Home Health Care Training Programs and Courses

Learn about educational program options for home health care training. Explore certificate program coursework and discover the requirements for home health aide certification. Review the employment outlook statistics for these workers.

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Essential Information

Home health aides (HHAs) generally work for agencies funded by Medicaid or Medicare, which entails completion of a formal training program and professional certification. Aspiring professionals in this field can earn a home health care certificate, which is an add-on to the CNA certificate. Generally, an applicant to a home health aide certificate program must be certified as a nursing assistant (CNA).

Certificate program courses cover basic nutrition, safe patient transfer techniques, infection control, basic life support and medical terminology. In addition, students may learn to take a patient's vital signs, give medication, change dressings and help with exercises. Certificate programs for aspiring home health care professionals typically take no longer than one semester to complete.

Education Prerequisites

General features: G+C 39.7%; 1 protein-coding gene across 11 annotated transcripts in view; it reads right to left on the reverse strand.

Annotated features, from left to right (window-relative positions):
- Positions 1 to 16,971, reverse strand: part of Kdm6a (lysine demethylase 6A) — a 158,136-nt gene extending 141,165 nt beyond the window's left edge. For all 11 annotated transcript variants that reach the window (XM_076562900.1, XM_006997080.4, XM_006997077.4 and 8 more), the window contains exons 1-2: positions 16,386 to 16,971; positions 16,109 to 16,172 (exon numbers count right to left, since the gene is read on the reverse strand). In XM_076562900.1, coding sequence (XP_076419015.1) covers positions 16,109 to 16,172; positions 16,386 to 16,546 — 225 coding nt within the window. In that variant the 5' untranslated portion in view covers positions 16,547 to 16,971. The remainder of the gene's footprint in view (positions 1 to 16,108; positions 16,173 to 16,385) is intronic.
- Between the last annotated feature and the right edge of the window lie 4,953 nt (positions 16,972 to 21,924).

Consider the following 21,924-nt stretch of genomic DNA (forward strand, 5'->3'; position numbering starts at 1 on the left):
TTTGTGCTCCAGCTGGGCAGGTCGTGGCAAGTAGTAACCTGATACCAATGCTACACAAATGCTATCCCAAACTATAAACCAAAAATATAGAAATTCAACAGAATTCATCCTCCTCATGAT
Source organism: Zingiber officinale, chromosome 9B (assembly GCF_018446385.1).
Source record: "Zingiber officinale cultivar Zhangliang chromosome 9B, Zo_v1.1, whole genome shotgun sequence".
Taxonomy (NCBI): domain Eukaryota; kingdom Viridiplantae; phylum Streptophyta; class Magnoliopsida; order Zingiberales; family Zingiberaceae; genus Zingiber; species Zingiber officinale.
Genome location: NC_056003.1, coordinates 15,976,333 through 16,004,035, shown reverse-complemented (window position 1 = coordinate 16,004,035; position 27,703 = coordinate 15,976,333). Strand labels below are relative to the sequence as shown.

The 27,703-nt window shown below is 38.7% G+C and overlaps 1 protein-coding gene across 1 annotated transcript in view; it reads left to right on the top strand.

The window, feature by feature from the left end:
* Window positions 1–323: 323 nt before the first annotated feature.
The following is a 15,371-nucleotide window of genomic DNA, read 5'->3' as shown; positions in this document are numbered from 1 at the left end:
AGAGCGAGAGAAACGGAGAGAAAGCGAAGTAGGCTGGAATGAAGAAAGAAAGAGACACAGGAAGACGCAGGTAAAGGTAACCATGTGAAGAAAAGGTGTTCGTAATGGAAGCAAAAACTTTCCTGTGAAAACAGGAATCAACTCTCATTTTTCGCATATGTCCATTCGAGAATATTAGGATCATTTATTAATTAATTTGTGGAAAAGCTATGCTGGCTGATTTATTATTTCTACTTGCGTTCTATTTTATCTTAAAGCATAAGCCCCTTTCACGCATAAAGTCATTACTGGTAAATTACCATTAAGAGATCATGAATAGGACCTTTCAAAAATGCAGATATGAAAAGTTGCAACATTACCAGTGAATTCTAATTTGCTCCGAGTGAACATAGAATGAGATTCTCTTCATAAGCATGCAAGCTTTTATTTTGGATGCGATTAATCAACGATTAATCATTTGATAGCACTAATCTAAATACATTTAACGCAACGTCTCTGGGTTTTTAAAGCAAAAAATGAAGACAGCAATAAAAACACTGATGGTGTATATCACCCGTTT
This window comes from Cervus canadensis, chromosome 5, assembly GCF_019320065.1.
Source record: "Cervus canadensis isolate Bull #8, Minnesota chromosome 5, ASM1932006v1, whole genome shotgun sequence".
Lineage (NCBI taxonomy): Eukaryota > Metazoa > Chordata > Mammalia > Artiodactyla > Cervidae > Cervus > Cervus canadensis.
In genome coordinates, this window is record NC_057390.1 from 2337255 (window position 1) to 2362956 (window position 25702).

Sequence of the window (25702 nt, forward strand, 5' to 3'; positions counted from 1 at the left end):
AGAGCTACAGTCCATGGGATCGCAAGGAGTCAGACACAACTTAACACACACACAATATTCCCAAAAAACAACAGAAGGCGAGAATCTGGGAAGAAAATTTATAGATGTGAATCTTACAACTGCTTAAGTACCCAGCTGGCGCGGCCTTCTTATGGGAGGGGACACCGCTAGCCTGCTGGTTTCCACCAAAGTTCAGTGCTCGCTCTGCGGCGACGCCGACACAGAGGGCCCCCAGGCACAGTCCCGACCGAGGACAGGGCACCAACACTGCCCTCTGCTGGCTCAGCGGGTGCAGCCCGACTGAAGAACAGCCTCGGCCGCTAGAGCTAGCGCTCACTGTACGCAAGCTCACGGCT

Applicants to an HHA program must be in good health, pass a background check and be able to drive. They must also hold the CNA credential.

Program Coursework

Home health, home care or personal aides assist older, sick or disabled adults in hospices, other home health agencies or a client's home. A nurse directly supervises them. Courses should prepare students for entry-level careers as well as certification.

Some examples include:

  • Introduction to home health care
  • Basic life support
  • Checking vital signs
  • Medical terminology
  • Aging process and nutrition
  • Medication administration

Employment Outlook and Salary Info

According to the U.S. Bureau of Labor Statistics (BLS), nearly 2 million home health aides worked in states across the country in 2010 (www.bls.gov). More than 317,000 of these individuals worked for home health care services, while others worked for mental health facilities and nursing care facilities. The BLS reports that employment is expected to increase by 69% from 2010 to 2020. The annual median salary for the profession was $20,820 as of May 2012.

Licensure and Certification

While some home health aides don't need anything more than a high school diploma and some on-the-job training, home health aides who work for state funded agencies must be certified after completing a formal college training program. Some states might have additional requirements. Home health care professionals may also gain voluntary certification offered through the National Association for Home Care and Hospice (NAHC).

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Source: Bureau of Labor Statistics